China's economy grew 4.8 percent from a year earlier during the January-March period, official data showed Monday, but the economic outlook has become dimmer due largely to the country's radical "zero COVID" policy.

The year-on-year gross domestic product figure was worse than the government's growth target of around 5 percent for this year, underscoring that the world's second-biggest economy has been slowing faster than expected.

China's economy is certain to keep suffering downward pressure with tough restrictions to combat the novel coronavirus pandemic weighing on domestic demand and the escalating Ukraine crisis disrupting the global supply chain, analysts say.

In the first quarter of this year, retail sales of consumer goods rose 3.3 percent, while investment in fixed assets, excluding rural households, increased 9.3 percent.

China's industrial production gained 6.5 percent, with the total value of exports climbing 13.4 percent.

The National Bureau of Statistics said China's economy "continued its momentum of recovery, performing within a reasonable range."

But it voiced wariness about the forecasts, saying, "We must be aware that with the domestic and international environment becoming increasingly complicated and uncertain, economic development is facing significant difficulties and challenges."

China's economic outlook has become cloudy as the authorities have implemented full or partial lockdowns in dozens of cities with the highly contagious Omicron variant spreading, hampering business activities.

Officials of China's National Bureau of Statistics hold a press conference in Beijing on April 18, 2022. (Kyodo)

In late March, China decided to lock down its commercial center of Shanghai, which has a population of about 24.9 million, after sealing the southern technology hub of Shenzhen with 17 million people and Changchun in the northeast with 9 million.

Disruptions to the global supply chain from economic sanctions slapped by Western countries against Russia in the aftermath of its invasion of Ukraine may also deal a blow to the Chinese economy down the road.

China has been forced to suspend the full promotion of President Xi Jinping's ambitious "common prosperity" policy for the time being, a Chinese source familiar with the matter said Monday.

Last year, Xi promised to pursue common prosperity, aimed at reducing income gaps at home by levying more regulations on the nation's lucrative sectors including the IT and financial industries.

Xi's push to attain common prosperity has sparked fears that the most populous country would become a less attractive market, as the goal may place heavy burdens on the rich so that the government can coercively rectify economic inequality.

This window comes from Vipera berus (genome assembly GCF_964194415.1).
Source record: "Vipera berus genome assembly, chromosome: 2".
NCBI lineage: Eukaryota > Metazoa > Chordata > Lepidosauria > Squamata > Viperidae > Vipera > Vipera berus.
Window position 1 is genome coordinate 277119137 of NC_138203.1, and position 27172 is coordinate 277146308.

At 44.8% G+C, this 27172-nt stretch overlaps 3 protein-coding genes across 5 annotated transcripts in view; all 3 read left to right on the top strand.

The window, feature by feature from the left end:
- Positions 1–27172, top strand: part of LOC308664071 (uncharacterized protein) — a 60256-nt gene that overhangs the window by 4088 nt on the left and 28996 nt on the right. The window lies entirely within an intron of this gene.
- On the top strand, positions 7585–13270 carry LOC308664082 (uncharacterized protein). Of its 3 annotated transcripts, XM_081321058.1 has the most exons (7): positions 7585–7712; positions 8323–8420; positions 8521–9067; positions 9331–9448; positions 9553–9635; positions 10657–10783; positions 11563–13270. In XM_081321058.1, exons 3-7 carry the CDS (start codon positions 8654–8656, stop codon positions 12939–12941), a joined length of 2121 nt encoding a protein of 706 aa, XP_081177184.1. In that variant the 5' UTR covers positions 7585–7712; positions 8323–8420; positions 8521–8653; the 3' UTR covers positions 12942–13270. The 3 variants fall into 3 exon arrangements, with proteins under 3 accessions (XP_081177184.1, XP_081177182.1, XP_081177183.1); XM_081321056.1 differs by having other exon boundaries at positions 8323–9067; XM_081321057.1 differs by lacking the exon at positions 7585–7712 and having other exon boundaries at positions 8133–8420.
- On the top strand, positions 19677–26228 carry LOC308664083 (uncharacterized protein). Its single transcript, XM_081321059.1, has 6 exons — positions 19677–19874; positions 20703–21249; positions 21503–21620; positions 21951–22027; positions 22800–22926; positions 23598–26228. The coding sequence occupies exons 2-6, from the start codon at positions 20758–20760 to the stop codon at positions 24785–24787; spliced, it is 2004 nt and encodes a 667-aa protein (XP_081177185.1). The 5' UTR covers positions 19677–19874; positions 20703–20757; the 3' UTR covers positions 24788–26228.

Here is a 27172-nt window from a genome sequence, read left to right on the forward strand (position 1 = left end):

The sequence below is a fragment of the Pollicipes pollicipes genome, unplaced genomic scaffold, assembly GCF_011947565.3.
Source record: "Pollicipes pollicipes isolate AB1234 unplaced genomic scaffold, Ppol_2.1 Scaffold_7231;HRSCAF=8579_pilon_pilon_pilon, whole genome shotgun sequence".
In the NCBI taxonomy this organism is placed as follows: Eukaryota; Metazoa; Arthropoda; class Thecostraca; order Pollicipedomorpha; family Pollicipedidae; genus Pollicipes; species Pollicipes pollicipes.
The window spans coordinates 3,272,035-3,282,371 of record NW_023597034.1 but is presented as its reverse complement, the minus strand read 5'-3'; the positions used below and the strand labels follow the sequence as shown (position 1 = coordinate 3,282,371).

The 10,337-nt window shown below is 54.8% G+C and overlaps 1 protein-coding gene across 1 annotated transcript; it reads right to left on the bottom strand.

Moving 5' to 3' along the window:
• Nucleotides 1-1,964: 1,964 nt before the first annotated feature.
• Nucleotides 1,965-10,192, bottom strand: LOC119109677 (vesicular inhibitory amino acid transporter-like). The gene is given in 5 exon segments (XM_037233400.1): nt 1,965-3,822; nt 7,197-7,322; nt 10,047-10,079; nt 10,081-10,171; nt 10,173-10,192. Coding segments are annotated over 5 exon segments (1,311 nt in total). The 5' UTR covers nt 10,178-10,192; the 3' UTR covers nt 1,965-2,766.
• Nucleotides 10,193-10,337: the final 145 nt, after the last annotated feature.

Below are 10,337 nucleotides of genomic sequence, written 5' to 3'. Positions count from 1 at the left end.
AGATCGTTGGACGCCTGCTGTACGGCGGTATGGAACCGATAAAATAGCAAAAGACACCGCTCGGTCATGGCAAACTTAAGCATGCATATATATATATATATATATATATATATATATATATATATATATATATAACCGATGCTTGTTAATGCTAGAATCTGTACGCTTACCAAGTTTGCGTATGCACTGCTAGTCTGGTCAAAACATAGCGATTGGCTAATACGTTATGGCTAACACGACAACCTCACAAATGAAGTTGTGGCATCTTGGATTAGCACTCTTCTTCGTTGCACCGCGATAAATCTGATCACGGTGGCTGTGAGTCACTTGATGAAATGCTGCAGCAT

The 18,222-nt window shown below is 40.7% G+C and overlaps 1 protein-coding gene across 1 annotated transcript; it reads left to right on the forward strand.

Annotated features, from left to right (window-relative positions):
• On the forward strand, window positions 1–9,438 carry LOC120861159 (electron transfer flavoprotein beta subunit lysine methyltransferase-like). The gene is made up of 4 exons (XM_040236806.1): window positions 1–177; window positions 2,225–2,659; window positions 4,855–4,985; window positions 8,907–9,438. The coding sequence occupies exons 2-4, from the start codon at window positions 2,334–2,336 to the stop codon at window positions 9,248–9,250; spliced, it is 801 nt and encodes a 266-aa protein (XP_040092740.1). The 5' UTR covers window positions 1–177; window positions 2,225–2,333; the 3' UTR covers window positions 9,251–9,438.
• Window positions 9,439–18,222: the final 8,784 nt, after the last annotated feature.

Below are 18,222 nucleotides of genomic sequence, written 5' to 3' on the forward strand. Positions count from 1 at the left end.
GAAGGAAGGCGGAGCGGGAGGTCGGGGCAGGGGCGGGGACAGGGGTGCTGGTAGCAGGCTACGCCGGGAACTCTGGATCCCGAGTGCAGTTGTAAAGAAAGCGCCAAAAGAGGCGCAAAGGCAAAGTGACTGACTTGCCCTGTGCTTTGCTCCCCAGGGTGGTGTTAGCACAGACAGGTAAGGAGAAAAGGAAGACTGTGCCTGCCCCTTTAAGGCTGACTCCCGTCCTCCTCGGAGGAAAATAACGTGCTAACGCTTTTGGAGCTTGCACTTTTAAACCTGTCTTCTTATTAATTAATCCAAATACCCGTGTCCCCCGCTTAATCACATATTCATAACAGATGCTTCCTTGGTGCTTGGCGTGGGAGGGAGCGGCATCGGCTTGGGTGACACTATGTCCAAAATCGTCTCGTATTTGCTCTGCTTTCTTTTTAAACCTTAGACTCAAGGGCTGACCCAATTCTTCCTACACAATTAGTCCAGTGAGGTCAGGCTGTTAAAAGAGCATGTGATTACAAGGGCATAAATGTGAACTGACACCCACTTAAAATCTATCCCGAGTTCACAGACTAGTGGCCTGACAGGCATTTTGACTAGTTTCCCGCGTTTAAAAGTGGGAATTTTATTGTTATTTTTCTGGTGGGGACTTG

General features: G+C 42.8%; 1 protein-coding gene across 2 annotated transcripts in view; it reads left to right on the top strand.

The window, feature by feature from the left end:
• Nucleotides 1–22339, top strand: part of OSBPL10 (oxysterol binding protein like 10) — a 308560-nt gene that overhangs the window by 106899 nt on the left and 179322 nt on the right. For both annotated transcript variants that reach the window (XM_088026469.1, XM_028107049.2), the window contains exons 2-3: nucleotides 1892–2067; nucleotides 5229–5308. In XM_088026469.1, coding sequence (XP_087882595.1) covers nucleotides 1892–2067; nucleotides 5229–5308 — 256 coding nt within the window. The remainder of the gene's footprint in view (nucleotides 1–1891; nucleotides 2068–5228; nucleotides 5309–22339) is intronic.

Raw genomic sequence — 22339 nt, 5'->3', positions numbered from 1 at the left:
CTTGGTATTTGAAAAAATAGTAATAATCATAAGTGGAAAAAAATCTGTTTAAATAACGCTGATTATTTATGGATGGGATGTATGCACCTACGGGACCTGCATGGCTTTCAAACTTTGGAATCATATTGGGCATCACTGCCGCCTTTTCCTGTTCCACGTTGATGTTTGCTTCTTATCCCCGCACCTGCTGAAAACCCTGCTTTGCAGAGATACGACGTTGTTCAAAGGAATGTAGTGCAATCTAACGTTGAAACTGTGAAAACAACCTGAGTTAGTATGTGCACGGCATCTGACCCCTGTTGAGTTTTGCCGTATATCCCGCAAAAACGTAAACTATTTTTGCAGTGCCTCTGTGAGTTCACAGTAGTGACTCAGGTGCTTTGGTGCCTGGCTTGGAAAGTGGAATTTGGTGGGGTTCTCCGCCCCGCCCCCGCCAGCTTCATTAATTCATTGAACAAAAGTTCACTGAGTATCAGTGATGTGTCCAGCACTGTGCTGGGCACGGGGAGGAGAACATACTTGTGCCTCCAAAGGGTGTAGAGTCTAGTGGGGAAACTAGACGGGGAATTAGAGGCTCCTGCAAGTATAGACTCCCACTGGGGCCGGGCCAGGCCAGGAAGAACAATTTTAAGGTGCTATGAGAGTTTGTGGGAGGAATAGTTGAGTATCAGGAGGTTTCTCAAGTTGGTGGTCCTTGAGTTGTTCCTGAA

China was the only major economy to achieve growth in 2020. The economy expanded 8.1 percent from the previous year in 2021. In the October-December period alone, however, it grew a tepid 4.0 percent on year amid concern over another wave of coronavirus infections.

In an update of its World Economic Outlook report released in January, the International Monetary Fund said China's economic growth is estimated to slow to 4.8 percent this year as the government's efforts to curb the virus might dampen consumption.

Nevertheless, China has expressed resolve to continue its zero COVID policy, such as imposing lockdowns on cities when outbreaks occur and quarantines on travelers from abroad, even following the end of the Beijing Winter Olympics and Paralympics earlier this year.

Chinese Premier Li Keqiang has said that the nation's anti-epidemic steps have helped ensure "the health and safety of the people and maintained normal order in work and life."

After this year's seven-day parliamentary session in March, meanwhile, Li said that it is "not easy" to accomplish the GDP growth goal for 2022, pledging to implement policy measures that would generate more jobs to prevent a sharp downturn in the economy.

In China, speculation is rife that the ruling Communist Party will not ease the enforcement of the zero COVID policy until the end of its twice-a-decade congress in the fall, at which Xi is set to secure a controversial third term as leader.

Rather than relaxing regulations, Xi's leadership could tighten them to trumpet its achievements in bringing the coronavirus under control, some foreign affairs experts said.

Many Chinese citizens are believed to be frustrated by the all-encompassing constraints, now in place for more than two years. People infected with the Omicron variant are mostly asymptomatic or exhibit only mild symptoms.

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